in his readers (i.e. he wanted to stimulate their critical thinking),
because the contradiction between the "Urmutter" hypothesis and
experience is only apparent (if we assume as Kant a development of
millions of years).

> And yes he gave no mechanism or account by which such adaptations
> occur other than "purposive form", which merely restates the problem.

Darwin explained "such adaptations" by calling the whole process
'natural selection'. Whereas Kant had started with the teleological
concept 'adaptation' (Angemessenheit, adequacy, aptness, suitability),
Darwin derived this concept from differential MORTALITY (due to
different degrees of adaptation).

Because 'mortality' in the same way as 'decay' is a concept considered
to be free of any form of teleology, Darwin (superficially) succeeded
in resolving the problem of (evolution of) life without resorting
to teleology. However, insofar as 'adaptation' is explained by
'differential mortality', life is essentially explained by death!

The real problems of life, Kant had dealt with, i.e. ontogenesis and
reproduction, are completely ignored by Darwin. Reproduction, defined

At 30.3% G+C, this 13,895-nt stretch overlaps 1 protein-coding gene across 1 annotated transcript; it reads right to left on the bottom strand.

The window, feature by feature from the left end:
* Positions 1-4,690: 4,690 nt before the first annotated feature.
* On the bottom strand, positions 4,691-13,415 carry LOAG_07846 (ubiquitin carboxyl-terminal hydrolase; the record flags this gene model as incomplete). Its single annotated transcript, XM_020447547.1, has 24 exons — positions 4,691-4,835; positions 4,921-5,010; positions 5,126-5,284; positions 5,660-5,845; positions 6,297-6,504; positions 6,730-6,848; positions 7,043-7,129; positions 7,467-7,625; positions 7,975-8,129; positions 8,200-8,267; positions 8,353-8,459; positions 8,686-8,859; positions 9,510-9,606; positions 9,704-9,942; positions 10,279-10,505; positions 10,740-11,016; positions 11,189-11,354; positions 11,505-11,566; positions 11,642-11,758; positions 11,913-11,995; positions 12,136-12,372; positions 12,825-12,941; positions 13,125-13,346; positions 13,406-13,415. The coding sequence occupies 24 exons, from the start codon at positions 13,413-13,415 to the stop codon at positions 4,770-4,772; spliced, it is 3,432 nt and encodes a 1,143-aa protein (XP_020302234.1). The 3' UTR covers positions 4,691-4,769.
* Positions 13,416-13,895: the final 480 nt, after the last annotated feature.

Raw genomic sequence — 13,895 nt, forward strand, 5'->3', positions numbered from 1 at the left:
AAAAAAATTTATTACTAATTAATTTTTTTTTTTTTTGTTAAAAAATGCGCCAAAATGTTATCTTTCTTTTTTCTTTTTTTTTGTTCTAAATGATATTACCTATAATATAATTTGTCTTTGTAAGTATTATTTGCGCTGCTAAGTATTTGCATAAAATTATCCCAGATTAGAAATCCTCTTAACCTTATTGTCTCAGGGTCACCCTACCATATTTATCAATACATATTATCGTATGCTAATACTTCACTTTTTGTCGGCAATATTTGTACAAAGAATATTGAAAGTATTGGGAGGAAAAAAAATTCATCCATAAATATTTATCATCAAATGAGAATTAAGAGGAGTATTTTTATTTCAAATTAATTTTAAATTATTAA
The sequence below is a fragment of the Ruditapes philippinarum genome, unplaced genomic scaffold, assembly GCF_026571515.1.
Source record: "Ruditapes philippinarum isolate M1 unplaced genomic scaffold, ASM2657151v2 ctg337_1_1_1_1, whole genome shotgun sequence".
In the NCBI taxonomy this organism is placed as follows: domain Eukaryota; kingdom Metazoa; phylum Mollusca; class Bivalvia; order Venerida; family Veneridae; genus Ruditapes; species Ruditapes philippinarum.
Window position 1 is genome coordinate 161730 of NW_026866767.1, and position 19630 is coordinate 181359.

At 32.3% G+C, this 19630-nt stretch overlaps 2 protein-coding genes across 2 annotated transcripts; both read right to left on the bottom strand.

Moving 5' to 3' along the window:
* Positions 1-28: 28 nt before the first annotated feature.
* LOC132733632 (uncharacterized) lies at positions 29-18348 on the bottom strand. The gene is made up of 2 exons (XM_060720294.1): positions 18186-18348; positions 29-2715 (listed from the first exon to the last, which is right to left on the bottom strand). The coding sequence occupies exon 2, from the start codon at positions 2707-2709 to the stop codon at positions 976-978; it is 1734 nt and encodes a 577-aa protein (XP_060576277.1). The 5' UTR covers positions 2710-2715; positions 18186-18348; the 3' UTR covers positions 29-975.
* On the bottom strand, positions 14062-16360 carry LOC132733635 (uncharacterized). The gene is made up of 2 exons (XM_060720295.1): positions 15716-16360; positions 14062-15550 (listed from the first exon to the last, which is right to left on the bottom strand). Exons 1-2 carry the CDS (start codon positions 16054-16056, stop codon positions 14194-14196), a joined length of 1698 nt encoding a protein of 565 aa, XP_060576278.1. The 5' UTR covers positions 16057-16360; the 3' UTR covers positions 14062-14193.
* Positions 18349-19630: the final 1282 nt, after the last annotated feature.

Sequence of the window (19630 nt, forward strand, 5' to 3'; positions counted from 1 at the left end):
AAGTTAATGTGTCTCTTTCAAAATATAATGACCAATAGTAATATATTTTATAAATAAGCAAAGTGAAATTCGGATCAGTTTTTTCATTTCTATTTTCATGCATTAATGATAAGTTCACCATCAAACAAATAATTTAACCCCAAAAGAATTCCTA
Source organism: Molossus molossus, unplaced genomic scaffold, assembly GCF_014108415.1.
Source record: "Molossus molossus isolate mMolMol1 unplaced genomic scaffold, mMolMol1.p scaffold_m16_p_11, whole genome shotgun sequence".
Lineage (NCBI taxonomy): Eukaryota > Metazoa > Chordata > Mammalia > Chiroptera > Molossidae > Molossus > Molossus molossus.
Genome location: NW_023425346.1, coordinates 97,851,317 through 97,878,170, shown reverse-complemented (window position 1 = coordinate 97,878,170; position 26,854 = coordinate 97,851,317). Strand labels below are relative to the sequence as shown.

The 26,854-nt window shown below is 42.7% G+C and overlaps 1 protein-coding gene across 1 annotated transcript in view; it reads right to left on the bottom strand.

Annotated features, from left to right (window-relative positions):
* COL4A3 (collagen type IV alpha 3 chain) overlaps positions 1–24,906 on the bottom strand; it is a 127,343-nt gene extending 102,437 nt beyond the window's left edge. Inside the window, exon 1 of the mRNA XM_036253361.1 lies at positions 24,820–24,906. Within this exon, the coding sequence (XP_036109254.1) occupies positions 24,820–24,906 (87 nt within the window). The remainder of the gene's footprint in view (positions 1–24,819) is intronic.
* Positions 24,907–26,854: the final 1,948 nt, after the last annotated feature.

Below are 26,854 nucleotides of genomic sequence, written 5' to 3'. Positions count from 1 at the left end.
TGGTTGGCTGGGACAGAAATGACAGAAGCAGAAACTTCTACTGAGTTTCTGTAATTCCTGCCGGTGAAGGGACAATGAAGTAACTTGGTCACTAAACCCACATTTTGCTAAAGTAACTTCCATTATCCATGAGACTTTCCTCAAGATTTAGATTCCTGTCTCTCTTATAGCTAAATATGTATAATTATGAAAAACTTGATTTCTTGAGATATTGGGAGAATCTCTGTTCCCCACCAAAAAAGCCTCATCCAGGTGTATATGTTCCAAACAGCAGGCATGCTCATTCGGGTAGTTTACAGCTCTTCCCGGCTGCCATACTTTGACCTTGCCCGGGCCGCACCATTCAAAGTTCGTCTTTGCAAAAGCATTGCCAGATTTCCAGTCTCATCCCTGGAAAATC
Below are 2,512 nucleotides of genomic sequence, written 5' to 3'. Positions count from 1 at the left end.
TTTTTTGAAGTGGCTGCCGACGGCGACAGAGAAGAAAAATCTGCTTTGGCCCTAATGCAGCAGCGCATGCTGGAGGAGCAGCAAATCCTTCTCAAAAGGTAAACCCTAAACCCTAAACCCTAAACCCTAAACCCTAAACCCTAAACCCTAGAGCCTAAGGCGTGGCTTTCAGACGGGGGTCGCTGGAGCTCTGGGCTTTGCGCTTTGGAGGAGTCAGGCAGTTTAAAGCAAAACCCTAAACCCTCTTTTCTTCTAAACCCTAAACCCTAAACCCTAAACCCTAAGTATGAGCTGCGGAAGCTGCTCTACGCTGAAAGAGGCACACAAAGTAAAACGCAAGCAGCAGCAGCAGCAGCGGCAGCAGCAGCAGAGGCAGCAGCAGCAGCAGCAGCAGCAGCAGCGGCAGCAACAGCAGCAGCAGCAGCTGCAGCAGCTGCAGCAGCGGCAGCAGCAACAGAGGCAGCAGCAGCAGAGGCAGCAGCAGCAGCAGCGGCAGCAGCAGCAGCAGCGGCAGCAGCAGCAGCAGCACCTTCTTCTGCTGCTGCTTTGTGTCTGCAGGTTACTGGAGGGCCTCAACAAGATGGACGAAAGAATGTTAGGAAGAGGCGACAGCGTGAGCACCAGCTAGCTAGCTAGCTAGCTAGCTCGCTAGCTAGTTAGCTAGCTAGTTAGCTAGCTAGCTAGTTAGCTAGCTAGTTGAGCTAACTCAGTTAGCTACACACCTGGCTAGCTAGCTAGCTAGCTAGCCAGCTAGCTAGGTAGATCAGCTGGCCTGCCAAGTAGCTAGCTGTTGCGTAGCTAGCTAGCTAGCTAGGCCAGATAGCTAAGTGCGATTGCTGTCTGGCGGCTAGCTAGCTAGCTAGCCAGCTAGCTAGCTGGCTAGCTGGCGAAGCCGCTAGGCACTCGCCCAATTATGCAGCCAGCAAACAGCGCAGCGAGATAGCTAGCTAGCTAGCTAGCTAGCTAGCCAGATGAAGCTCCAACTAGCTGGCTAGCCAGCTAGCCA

by the result of a very similar copy, is per se a teleological
respectively finalistic concept.

To sum up, instead of marveling at the fact that organisms reproduce,
as Kant did, Darwin took reproduction for granted and explained
evolution by 'differential mortality'.

In 1999 I had a very interesting discussion on similar problems:
http://groups.google.com/group/talk.origins/msg/796102a7062eef18
http://groups.google.com/group/talk.origins/msg/31c4a517a5dd36a9
http://groups.google.com/group/sci.skeptic/msg/5648fc6472c14af8
http://groups.google.com/group/sci.skeptic/msg/4c0d104808b60b35


> = Kermit in news:1189906029.6...@57g2000hsv.googlegroups.com

> Living things do not confound, break, or ignore temperature, Brownian
> motion, or any of the expected behaviors of physics and chemistry.

If we observe under a microscope a bacterium-sized particle which does
not obey the laws of Brownian motion, we conclude that it is living.
In a similar way as bacteria can move to where they expect to find
nourishment, cell organelles are able to move to where they are needed.
It is generally accepted that such mouvements do not conform to
Brownian motion.

But do proteins and other (smaller) organic molecules conform to Browian
motion? And if organic molecules did conform to Brownian motion, could
a living cell actually survive?

According to panpsychism, purposeful behaviour of a whole results from
purposeful behaviour of its parts. Darwinism (insofar as it is based
on reductionist materialism) however claims that purposeless movements
of the parts (organic molecules) can lead to purposive behaviour of
the whole.

>> Such an extremely complex and purposeful behaviour is a prerequisite

>> for the existence of a simple "blade of grass".
>
> What behavior?

Watch this wonderful visualisation: http://tinyurl.com/qjjrx

Cheers,
Wolfgang